DIAMONDS, in general, are not at all rare. The De Beers cartel would prefer you didn’t know this, but annual world production of gem-quality diamond exceeds sixty million carats. This equals twelve metric tons and would fill about 145 bushel baskets. Consider that the next time you pony up a few thousand dollars for an engagement ring stone.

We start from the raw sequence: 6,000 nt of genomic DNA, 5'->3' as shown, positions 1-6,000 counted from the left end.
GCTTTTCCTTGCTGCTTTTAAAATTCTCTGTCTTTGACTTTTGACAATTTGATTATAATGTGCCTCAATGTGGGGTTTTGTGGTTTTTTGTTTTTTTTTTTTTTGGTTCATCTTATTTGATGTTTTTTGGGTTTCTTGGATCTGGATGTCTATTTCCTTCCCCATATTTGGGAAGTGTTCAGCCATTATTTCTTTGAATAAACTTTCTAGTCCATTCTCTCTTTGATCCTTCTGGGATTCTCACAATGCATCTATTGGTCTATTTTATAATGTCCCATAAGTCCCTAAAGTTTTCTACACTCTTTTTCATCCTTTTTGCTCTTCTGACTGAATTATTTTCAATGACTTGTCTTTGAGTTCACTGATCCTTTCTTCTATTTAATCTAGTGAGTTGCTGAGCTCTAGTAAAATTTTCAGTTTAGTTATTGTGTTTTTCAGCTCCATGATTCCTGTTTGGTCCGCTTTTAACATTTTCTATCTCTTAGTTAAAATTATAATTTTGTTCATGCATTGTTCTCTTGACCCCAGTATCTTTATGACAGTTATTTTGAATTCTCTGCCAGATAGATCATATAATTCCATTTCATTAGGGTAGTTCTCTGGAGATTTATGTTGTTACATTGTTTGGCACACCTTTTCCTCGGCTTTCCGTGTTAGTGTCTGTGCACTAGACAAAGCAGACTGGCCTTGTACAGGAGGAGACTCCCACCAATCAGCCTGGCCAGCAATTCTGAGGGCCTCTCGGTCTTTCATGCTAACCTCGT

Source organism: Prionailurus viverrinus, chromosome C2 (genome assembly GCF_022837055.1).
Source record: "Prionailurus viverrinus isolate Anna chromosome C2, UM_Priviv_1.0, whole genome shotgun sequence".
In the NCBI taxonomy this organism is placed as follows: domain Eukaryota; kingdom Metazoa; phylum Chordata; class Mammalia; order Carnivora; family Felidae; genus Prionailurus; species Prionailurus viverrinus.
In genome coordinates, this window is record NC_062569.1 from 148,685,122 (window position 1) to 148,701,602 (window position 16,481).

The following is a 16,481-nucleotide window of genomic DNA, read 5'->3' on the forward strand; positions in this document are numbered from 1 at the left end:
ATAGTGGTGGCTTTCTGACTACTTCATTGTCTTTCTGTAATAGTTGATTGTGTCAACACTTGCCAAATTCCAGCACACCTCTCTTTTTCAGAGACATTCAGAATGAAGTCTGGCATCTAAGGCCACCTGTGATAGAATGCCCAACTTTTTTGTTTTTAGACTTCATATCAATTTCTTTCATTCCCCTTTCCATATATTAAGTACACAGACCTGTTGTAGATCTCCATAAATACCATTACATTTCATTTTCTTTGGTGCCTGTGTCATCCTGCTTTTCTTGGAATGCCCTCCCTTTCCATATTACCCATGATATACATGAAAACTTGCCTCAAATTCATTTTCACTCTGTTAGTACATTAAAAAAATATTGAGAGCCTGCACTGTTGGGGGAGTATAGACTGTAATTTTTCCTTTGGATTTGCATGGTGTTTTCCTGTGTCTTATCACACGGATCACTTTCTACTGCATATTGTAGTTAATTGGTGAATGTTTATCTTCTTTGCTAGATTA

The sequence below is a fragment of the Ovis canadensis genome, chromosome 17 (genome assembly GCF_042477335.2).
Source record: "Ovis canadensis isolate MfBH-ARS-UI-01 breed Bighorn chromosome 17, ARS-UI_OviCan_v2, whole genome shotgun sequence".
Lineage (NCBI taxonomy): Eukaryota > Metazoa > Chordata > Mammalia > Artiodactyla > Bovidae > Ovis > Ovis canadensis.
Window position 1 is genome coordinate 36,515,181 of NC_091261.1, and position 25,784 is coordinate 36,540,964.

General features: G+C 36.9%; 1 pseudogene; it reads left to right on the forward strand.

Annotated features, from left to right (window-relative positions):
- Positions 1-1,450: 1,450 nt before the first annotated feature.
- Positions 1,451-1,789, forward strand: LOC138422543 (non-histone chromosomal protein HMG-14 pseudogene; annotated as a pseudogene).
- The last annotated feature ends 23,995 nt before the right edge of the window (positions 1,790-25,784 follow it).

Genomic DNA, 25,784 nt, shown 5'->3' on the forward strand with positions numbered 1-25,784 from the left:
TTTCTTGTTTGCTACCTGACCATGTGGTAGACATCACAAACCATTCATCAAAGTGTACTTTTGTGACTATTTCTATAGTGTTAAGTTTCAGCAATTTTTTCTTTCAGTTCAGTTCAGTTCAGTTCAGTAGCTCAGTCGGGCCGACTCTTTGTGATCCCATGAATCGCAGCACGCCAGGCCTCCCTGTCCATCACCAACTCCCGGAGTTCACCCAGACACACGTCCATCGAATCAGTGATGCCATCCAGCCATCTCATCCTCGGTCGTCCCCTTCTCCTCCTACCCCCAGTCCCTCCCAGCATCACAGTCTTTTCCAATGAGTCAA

But strongly colored diamonds, called fancies, can be genuinely scarce. About one carat out of every 10,000 sold is a fancy. These shades include yellow, green, blue, orange, brown (“champagne”), purple, gray, black (called carbonado, recently shown to be meteoric), milky white, pink and red. Red is by far the rarest. There are around thirty-five red diamonds currently known and most weigh under half a carat. The largest is the Moussaieff Red at 5.11 carats, cut from a 14-carat rough found by a Brazilian farmer and displayed at the Smithsonian in 2003. Per carat prices for natural, untreated red diamonds have so far ranged from about $800,000.00 to $1.9 million which makes this substance one of the world’s most concentrated nonradiological forms of wealth. Most of the time these stones are unavailable at any price, though there were reports in 2002 of a new discovery in the Lipetsk region of Russia.